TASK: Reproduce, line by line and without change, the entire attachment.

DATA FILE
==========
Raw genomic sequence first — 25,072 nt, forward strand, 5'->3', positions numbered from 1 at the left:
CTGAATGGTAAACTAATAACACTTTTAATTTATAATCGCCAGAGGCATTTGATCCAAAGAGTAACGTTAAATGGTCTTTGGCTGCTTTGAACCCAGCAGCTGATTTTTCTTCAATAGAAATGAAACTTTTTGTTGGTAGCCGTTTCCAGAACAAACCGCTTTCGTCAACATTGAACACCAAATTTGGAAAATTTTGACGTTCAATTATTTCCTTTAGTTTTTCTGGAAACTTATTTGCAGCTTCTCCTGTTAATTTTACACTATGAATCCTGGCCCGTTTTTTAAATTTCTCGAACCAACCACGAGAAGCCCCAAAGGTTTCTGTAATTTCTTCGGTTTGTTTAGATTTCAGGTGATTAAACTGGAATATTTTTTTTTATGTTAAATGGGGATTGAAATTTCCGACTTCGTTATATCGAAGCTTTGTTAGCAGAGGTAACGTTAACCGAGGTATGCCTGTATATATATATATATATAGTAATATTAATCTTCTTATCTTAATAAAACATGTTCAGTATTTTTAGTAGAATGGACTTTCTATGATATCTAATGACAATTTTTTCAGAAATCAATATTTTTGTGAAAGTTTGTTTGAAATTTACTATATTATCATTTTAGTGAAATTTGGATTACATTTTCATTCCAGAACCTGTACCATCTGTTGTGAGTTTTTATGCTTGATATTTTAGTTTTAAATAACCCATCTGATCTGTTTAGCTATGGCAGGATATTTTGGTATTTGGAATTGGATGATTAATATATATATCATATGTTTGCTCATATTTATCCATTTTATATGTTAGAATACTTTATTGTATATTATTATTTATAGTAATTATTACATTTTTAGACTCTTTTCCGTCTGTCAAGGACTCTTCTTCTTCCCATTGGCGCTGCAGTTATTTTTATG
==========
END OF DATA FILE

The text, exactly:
Raw genomic sequence first — 25,072 nt, forward strand, 5'->3', positions numbered from 1 at the left:
CTGAATGGTAAACTAATAACACTTTTAATTTATAATCGCCAGAGGCATTTGATCCAAAGAGTAACGTTAAATGGTCTTTGGCTGCTTTGAACCCAGCAGCTGATTTTTCTTCAATAGAAATGAAACTTTTTGTTGGTAGCCGTTTCCAGAACAAACCGCTTTCGTCAACATTGAACACCAAATTTGGAAAATTTTGACGTTCAATTATTTCCTTTAGTTTTTCTGGAAACTTATTTGCAGCTTCTCCTGTTAATTTTACACTATGAATCCTGGCCCGTTTTTTAAATTTCTCGAACCAACCACGAGAAGCCCCAAAGGTTTCTGTAATTTCTTCGGTTTGTTTAGATTTCAGGTGATTAAACTGGAATATTTTTTTTTATGTTAAATGGGGATTGAAATTTCCGACTTCGTTATATCGAAGCTTTGTTAGCAGAGGTAACGTTAACCGAGGTATGCCTGTATATATATATATATATAGTAATATTAATCTTCTTATCTTAATAAAACATGTTCAGTATTTTTAGTAGAATGGACTTTCTATGATATCTAATGACAATTTTTTCAGAAATCAATATTTTTGTGAAAGTTTGTTTGAAATTTACTATATTATCATTTTAGTGAAATTTGGATTACATTTTCATTCCAGAACCTGTACCATCTGTTGTGAGTTTTTATGCTTGATATTTTAGTTTTAAATAACCCATCTGATCTGTTTAGCTATGGCAGGATATTTTGGTATTTGGAATTGGATGATTAATATATATATCATATGTTTGCTCATATTTATCCATTTTATATGTTAGAATACTTTATTGTATATTATTATTTATAGTAATTATTACATTTTTAGACTCTTTTCCGTCTGTCAAGGACTCTTCTTCTTCCCATTGGCGCTGCAGTTATTTTTATG